Spring Framework Features
Spring Framework provides a comprehensive programming and configuration model for Java-based enterprise applications, saving the developer from worrying about deployment considerations. Instead, the developer can concentrate on the application-level business logic and completely leave the infrastructure maintenance (plumbing) to Spring Framework. Spring does all this without unnecessary ties to specific deployment environments, which is key in modern Java-based enterprise applications.
- The most complete lightweight container which provides centralized and automated and flexible configuration and helps wiring all of your business objects together. The power of Spring can be realized when it assembles a set of loosely coupled simple components in a consistent and transparent manner to a more complex component to be used in an enterprise application. The container brings agility and leverage, and it improves application testability and scalability by allowing software components to first be developed and tested in isolation and then scaled up for deployment in any environment (J2SE or J2EE).
- Flexible dependency injection with Java, XML, and annotation-based configuration styles.
- Advanced support for variants of aspect-oriented programming paradigms in the form of support for proxy-based and AspectJ-based.
- Capability of handling many of the advanced featured in an enterprise application declaratively like transactions, caching, validation and much more.
- Good and easy abstraction over some of the complex Java EE specifications like JDBC, JPA, JMS etc.
- Support for well-known open source frameworks like the support for scheduling framework Quartz and much more.
- Similar to Apache Struts but enhanced web framework in the form of Spring MVC which can be used to build MVC based application.
- Testing support both while unit and integration testing phases of application development.
What’s New in Spring 3.1
I won’t go into detail about the new features of Spring 3.1 at this point. For readers who already have expertise developing applications using Spring, however, I want to give you some idea of the new features in Spring 3.1, in case you’re ready to migrate your application to the new version of Spring Framework. One important feature is that Spring 3.1 allows you to avoid XML completely in your code and to use Java instead for configuring your Spring application. Spring 3.1 introduces these new features:
- Cache abstraction
- Bean definition profiles
- Java 7 support
- Servlet 3.0 support
- Hibernate 4 support
- Java configuration
You can see the complete list of new features in Spring 3.1 at http://static.springsource.org/spring/docs/3.1.x/spring-framework-reference/html/new-in-3.1.html
Spring frees you from writing the logic of caching but does not provide stores such as EhCache or JDK ConcurrentMap. Spring uses annotations such as @Cacheable and @CacheEvict to achieve declarative caching. These annotations are triggered by declaring <cache:annotation-driven/> in the configuration XML. It allows for declarative caching of Spring applications with minimal impact on code and plugs in easily with various caching solutions available in the industry today.
Bean Definition Profiles
Profiles are present in earlier versions, but Spring 3.1 enables profile configuration without XML. Spring 3.1 allows logical grouping of bean definitions, which can be activated according to specific environments. These profiles can be activated programmatically, using web.xml, using system property, and in tests using annotation @ActiveProfiles.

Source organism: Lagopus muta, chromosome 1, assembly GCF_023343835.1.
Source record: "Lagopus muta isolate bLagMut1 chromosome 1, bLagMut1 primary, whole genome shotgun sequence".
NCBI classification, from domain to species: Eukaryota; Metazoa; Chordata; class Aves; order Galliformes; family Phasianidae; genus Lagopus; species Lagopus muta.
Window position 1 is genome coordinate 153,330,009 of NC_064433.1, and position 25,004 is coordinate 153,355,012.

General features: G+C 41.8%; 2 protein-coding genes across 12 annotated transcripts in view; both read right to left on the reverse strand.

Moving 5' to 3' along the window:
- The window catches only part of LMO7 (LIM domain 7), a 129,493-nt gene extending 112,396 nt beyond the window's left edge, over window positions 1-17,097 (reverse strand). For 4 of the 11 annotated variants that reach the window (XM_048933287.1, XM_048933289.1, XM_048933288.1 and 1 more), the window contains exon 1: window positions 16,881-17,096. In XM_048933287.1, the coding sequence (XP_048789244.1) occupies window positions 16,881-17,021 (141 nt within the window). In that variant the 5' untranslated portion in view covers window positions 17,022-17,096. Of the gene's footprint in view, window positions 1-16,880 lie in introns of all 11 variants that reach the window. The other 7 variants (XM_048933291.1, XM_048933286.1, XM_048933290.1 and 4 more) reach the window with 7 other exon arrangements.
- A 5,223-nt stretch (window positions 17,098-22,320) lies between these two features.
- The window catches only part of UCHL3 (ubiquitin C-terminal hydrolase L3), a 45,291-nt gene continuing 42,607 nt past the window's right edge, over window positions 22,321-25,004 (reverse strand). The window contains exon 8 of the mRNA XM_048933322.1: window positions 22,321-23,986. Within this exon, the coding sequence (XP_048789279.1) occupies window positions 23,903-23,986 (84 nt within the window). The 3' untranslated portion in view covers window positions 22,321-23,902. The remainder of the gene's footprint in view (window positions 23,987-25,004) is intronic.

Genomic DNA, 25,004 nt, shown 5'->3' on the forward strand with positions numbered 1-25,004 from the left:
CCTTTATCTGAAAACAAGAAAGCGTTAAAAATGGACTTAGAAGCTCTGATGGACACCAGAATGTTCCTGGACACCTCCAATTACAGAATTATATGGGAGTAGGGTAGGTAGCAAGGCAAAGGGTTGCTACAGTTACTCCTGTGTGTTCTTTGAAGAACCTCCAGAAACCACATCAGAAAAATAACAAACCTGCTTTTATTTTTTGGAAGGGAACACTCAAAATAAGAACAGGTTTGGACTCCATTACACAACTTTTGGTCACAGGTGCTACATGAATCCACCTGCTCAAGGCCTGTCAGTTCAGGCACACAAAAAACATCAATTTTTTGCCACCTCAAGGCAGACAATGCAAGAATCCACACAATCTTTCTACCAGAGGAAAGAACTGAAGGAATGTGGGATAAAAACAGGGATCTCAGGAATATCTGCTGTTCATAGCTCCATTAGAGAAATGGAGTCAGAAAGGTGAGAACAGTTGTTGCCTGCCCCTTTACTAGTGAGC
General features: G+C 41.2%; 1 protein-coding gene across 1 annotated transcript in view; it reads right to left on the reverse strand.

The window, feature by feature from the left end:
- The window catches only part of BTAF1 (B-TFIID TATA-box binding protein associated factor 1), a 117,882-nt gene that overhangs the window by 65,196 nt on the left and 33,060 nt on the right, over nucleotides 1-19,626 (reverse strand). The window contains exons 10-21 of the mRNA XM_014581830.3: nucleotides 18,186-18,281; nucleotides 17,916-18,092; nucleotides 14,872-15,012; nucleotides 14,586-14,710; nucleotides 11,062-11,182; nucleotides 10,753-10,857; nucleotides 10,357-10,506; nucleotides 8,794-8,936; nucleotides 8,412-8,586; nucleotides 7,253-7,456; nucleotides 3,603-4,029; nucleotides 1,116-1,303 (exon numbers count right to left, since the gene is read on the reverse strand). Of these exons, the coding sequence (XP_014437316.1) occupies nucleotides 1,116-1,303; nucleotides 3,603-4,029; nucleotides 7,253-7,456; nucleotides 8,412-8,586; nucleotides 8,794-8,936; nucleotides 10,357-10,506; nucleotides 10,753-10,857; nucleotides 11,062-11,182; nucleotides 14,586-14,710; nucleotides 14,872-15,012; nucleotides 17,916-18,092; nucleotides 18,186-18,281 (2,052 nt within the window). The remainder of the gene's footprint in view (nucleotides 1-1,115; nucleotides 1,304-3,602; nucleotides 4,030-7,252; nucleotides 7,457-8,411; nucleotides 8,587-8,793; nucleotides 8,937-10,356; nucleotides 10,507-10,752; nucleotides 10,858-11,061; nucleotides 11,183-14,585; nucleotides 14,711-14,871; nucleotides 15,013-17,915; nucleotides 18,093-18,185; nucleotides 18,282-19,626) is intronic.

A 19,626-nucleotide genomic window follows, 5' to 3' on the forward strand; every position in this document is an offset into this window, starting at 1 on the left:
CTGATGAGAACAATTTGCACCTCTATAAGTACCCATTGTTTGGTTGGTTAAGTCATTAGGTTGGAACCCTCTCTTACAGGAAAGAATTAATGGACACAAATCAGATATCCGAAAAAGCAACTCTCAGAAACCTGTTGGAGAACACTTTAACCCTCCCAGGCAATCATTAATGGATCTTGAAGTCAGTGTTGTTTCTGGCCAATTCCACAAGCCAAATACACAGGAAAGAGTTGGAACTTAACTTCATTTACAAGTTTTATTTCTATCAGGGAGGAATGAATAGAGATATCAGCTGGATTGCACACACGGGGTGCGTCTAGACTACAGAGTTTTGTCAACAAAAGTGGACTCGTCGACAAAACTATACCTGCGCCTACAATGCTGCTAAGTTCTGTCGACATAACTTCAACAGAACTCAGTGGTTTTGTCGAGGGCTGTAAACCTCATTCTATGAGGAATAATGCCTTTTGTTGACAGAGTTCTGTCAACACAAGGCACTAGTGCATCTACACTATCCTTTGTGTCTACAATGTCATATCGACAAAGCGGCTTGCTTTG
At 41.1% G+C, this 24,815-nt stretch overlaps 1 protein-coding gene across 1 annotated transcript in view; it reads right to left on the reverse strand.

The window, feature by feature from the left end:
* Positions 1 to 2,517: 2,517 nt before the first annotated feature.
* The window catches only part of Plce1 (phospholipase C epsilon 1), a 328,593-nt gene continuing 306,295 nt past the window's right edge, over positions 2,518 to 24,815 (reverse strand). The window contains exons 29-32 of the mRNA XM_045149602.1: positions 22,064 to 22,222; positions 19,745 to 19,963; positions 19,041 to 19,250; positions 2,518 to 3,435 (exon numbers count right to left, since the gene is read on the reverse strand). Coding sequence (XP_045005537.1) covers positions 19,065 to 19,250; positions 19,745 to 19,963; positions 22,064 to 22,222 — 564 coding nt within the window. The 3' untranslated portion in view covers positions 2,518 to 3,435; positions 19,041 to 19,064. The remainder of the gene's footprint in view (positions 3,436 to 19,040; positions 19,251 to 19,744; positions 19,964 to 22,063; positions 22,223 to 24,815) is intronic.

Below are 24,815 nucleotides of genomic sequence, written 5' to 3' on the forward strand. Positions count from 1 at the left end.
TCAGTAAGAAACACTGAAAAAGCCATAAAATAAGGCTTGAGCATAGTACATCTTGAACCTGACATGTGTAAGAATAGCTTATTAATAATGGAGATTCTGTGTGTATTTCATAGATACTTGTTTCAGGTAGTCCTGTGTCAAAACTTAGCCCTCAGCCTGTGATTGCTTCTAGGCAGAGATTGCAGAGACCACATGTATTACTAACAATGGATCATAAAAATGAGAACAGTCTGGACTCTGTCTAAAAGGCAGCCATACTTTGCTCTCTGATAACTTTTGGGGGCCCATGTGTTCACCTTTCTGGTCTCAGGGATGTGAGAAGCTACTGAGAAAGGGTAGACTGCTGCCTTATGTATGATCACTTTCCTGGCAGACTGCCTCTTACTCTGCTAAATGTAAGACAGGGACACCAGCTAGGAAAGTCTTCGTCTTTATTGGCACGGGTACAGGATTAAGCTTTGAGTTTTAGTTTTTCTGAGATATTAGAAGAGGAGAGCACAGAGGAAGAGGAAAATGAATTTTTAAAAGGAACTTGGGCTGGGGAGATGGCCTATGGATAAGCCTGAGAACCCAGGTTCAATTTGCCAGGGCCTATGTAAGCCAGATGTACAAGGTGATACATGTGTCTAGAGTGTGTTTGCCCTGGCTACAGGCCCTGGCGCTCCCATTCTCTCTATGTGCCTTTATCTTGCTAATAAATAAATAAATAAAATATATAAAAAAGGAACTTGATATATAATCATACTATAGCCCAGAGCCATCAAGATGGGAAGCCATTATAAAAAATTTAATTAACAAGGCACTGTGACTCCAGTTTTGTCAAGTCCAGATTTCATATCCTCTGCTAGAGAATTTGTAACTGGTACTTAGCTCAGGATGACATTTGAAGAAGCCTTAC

Java 7 Support
Spring 3.1 supports new features introduced by Java 7, including fork/join support, JDBC 4.1 support, and so on.
Servlet 3.0 Support
Spring 3.1 supports these new features in Servlet 3.0:
- Web fragments.
- Programmatic definition of filter (@WebFilter), Servlet (@WebServlet), listener (@WebListener) and URL patterns.
- Moving 90 percent of the code away from Web-application context file (web.xml) by using WebApplicationInitializer.
Hibernate 4 Support
Spring 3.1 supports Hibernate 4.x, including the use of Java 6. JDBC 4.x as baseline and multitenant database support, using native support in a dedicated org.springframework.orm.hibernate4 package. It supports Hibernate 4 but makes sure that it preserves compatibility with Hibernate 3.2+ in the org.springframework.orm.hibernate3 package.
Again, with Spring 3.1, you can now completely avoid Spring XML configuration and move all your Spring configurations into Java. The TestContext Framework provides annotation-driven testing support for JavaConfig and Profiles. Using Java configuration you can make the most of what the language Java has to offer when writing your application in Spring. You now have an option to have intuitive annotation-oriented container configuration in your Spring application.
In this chapter, I introduced you to the basics of Spring Framework. I started by discussing why you should use Spring Framework to develop your enterprise application and then explained the main philosophy and goals upon which the framework was built. I then explained its role in enterprise application and covered all the building blocks that comprise the Spring Framework.
I briefly explained the history of Spring Framework to provide a snapshot of its evolution. I also covered the main features of the framework and described the advantages that have caught the attention of so many developers. I also briefly covered the new features in Spring 3.1.
You now have an idea of what Spring Framework is all about and what it can do for you and your organization. In subsequent chapters, I will explain how you can use each of Spring’s powerful features to solve real-life problems.
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